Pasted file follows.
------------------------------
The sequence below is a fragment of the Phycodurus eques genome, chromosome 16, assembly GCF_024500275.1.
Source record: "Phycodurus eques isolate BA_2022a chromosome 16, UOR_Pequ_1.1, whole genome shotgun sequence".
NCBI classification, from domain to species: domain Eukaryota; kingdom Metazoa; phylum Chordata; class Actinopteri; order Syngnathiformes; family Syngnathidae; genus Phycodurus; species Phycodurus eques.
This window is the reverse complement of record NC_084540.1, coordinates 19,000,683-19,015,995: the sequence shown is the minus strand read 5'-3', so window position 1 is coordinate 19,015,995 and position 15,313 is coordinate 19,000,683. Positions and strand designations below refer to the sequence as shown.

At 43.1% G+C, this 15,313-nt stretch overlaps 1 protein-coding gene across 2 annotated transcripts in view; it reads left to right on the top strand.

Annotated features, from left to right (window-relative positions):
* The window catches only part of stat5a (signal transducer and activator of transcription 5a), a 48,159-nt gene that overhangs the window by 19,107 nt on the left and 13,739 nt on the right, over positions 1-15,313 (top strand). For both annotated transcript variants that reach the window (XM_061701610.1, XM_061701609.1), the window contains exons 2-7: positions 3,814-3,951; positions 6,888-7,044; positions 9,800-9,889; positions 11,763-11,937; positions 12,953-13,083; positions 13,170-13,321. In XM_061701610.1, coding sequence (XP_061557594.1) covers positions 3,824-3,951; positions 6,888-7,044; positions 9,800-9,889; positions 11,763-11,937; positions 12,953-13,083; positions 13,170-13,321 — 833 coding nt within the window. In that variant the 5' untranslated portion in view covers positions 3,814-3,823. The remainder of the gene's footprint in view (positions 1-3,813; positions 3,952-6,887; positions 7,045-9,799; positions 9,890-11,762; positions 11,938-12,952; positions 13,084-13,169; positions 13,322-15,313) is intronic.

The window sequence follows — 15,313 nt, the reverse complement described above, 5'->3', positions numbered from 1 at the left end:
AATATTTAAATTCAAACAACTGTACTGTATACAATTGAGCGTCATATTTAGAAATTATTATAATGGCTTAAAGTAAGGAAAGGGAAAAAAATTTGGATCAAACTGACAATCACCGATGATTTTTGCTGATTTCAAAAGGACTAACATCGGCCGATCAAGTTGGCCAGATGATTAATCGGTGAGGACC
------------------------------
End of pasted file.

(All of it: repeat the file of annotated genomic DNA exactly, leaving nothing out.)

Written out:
The sequence below is a fragment of the Phycodurus eques genome, chromosome 16, assembly GCF_024500275.1.
Source record: "Phycodurus eques isolate BA_2022a chromosome 16, UOR_Pequ_1.1, whole genome shotgun sequence".
NCBI classification, from domain to species: domain Eukaryota; kingdom Metazoa; phylum Chordata; class Actinopteri; order Syngnathiformes; family Syngnathidae; genus Phycodurus; species Phycodurus eques.
This window is the reverse complement of record NC_084540.1, coordinates 19,000,683-19,015,995: the sequence shown is the minus strand read 5'-3', so window position 1 is coordinate 19,015,995 and position 15,313 is coordinate 19,000,683. Positions and strand designations below refer to the sequence as shown.

At 43.1% G+C, this 15,313-nt stretch overlaps 1 protein-coding gene across 2 annotated transcripts in view; it reads left to right on the top strand.

Annotated features, from left to right (window-relative positions):
* The window catches only part of stat5a (signal transducer and activator of transcription 5a), a 48,159-nt gene that overhangs the window by 19,107 nt on the left and 13,739 nt on the right, over positions 1-15,313 (top strand). For both annotated transcript variants that reach the window (XM_061701610.1, XM_061701609.1), the window contains exons 2-7: positions 3,814-3,951; positions 6,888-7,044; positions 9,800-9,889; positions 11,763-11,937; positions 12,953-13,083; positions 13,170-13,321. In XM_061701610.1, coding sequence (XP_061557594.1) covers positions 3,824-3,951; positions 6,888-7,044; positions 9,800-9,889; positions 11,763-11,937; positions 12,953-13,083; positions 13,170-13,321 — 833 coding nt within the window. In that variant the 5' untranslated portion in view covers positions 3,814-3,823. The remainder of the gene's footprint in view (positions 1-3,813; positions 3,952-6,887; positions 7,045-9,799; positions 9,890-11,762; positions 11,938-12,952; positions 13,084-13,169; positions 13,322-15,313) is intronic.

The window sequence follows — 15,313 nt, the reverse complement described above, 5'->3', positions numbered from 1 at the left end:
AATATTTAAATTCAAACAACTGTACTGTATACAATTGAGCGTCATATTTAGAAATTATTATAATGGCTTAAAGTAAGGAAAGGGAAAAAAATTTGGATCAAACTGACAATCACCGATGATTTTTGCTGATTTCAAAAGGACTAACATCGGCCGATCAAGTTGGCCAGATGATTAATCGGTGAGGACC